Body as Resistance to Patriarchal Hierarchy and Colonization

By Svetlana Fenichel

"Psychological Emancipation" by BRIMS

Tsitsi Dangarembga bluntly uncovers how highly patriarchal social order dictates that female body generally is the major object of colonization and victimization. Women are seen as labor objects, whose unpaid work is intended to be benefiting and improving men’s social conditions. Even worse, women are not given a visible option of refusing this order. Therefore, Nyasha’s decision to resort to forced starvation presents her in a dual role of a victim, but more importantly as a protester against victimization. She is further disheartened by the failed emancipation of her mother Maiguru, who after five days escape from Babmukuru’s control comes right back. “So where do you break out to?” asks Nyasha.

Through the space of her physical body, Nyasha also rejects to comply with the codes designed to prepare her for an unequal marriage market. She similarly loses faith in the alleged power of education that seemingly offers a potential to emancipation of women, but in reality keeps them further constrained, and even further aggravates their social ills. This is exemplified by the escapeless entrapment of Nyasha’s mother Maiguru. Even Maiguru whose education would be expected to free her from serving to capitalism and patriarchy becomes yet another token of exchange. Her academic degree is not recognized and not nearly as revered as her husband’s. Therefore, Nyasha’s rejection of food becomes a symbolic denunciation of both socio-sexual codes, as well as highly selective Western educational system.

Justine Frank "Untitled (Self-Portrait as a Black Woman)

Deepika Bahri stresses the peculiarity of female body as a very particular space that elaborates the complexity of cultural and economic systems and system of production. She averts that “Nyasha’s diseased self suggests the textualized female body on whose abject person are writ large the imperial inscriptions of colonization, the intimate branding of patriarchy, and the battle between native culture, Western narrative, and her complex relationship with both” (Bahri 1). That explains Nyasha’s choice of demeaning the value of her body as the act of rebellion.  The body then becomes the site of conflict for control. Nyasha’s corporeal bodily space becomes the only resort of battling colonial system and the patriarchal control represented by Babamukuru. Resorting to anorexia and bulimia becomes for  Nyasha a pathetic means of establishing control over her body in the only way possible. As Jennifer Williams further interprets, Nayasha is turning her body into the battlefield for womanhood, for African womanhood subverted by patriarchal system and colonial system equally (279). Nyasha’s body weakening from anorexia and bulimia is a also symbolic way of revealing and dismantling elements of both patriarchy and colonization. It is her personal way of challenging Babamukuru’s authority, colonial power, her position of a subaltern.  Nyasha’s rejection of food exemplifies her refusal to occupy the space allotted to her by colonial and patriarchal systems and to comply with the systems themselves. “What ails Nyasha, then, is not simply an eating problem but a rampant disorder in the socio-cultural complex that determines her fate as woman and native on the eve of the birth of a new nation” (Bahri 7). Williams similarly agrees that her eating disorder is the way of communicating her personal distress to the public by means of her body. She asserts that,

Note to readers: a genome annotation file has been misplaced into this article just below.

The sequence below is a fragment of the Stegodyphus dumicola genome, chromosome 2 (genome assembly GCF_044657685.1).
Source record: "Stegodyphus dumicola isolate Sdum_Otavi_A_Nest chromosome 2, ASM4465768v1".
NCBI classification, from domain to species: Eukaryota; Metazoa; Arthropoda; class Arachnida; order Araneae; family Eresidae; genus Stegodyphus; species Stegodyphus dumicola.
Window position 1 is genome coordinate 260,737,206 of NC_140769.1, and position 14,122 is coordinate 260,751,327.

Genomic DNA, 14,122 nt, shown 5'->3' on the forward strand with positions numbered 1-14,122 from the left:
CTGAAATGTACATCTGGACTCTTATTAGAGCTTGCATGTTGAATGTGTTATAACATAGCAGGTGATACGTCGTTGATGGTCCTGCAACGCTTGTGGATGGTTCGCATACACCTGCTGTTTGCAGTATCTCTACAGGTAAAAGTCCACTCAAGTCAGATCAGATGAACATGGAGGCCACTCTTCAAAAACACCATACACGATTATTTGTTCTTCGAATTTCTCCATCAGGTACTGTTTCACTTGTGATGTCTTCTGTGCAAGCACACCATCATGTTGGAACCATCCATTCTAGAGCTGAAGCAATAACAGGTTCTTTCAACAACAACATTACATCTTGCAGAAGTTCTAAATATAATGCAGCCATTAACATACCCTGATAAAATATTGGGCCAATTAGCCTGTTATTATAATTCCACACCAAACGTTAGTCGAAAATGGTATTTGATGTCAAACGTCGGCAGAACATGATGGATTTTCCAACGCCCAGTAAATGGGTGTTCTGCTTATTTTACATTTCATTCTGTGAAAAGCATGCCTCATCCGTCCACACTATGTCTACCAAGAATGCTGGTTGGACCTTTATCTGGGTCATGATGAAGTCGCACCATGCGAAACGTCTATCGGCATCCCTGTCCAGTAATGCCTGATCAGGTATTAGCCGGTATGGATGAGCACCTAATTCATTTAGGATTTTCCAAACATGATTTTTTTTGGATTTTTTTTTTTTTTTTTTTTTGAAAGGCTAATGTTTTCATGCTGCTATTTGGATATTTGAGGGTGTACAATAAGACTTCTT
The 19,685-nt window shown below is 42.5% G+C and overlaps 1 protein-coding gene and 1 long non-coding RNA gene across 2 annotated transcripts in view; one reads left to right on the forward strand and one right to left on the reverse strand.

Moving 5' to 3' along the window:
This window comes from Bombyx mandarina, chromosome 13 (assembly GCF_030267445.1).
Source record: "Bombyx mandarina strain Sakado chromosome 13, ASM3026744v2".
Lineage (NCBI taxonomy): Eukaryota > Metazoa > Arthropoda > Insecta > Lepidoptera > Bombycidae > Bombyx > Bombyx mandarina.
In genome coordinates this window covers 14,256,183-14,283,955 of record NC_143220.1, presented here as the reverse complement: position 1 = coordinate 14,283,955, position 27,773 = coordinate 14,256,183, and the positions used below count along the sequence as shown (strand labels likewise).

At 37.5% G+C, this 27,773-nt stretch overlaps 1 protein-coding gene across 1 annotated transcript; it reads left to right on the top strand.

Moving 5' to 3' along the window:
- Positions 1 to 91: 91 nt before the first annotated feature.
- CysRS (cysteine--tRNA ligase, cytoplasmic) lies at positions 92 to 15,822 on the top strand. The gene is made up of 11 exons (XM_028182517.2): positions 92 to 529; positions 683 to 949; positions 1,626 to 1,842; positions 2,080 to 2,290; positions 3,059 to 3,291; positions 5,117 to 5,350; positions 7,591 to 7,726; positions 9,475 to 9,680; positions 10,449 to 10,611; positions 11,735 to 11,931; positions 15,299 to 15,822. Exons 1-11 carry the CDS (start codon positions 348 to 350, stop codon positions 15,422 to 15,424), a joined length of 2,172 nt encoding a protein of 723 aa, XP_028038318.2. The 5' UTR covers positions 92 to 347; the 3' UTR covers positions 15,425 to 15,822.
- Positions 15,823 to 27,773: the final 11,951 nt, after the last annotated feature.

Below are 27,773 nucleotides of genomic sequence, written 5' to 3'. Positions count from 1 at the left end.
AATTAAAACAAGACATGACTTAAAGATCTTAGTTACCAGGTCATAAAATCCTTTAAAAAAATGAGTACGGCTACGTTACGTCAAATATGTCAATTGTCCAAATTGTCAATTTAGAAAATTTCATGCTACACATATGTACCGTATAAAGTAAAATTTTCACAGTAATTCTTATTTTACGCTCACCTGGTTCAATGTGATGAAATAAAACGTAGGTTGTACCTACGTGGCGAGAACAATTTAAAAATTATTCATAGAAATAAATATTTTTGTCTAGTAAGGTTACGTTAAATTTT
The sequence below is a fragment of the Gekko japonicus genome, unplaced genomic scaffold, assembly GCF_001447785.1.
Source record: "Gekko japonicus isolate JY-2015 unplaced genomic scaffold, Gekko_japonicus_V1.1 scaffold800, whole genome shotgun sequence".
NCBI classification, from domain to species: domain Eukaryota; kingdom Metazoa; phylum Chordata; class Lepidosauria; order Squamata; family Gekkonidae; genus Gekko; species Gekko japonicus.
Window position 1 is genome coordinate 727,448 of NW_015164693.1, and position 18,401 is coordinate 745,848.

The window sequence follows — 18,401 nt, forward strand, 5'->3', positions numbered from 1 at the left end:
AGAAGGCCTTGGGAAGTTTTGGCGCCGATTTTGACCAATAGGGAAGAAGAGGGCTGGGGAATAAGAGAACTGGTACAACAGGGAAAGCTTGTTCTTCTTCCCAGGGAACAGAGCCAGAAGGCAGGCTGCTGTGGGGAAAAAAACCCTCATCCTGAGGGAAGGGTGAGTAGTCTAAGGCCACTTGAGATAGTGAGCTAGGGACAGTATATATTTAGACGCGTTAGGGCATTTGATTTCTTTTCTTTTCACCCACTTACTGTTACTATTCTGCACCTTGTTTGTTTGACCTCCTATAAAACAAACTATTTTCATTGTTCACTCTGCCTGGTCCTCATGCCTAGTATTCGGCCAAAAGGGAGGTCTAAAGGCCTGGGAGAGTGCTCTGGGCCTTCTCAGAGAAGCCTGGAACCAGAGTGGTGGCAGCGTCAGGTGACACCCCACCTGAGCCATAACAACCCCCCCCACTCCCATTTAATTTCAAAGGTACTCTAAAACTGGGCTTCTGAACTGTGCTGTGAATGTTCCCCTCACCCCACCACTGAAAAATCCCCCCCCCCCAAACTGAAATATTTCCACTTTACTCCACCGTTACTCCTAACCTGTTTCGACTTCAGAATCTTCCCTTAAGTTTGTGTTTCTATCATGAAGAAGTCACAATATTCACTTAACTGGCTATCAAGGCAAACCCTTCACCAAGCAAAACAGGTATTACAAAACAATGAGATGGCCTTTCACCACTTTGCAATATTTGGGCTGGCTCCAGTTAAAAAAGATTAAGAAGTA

Anorexia for Nyasha is more than a protestation to her father’s authority. It is more than an intentional refusal of food, it is a rejection of everything her father offers and tries to force her to consume. By not nourishing herself, she also stalls her physical development into womanhood, in general, and into African womanhood, in particular. (281).

Being provided no other ways of asserting herself and given no power in the social sphere shaped and controlled by males, Nyasha converts her physical body into a powerful tool of resistance. Her silent resistance through the body space becomes a stunning proclamation in the name of African womanhood.

 

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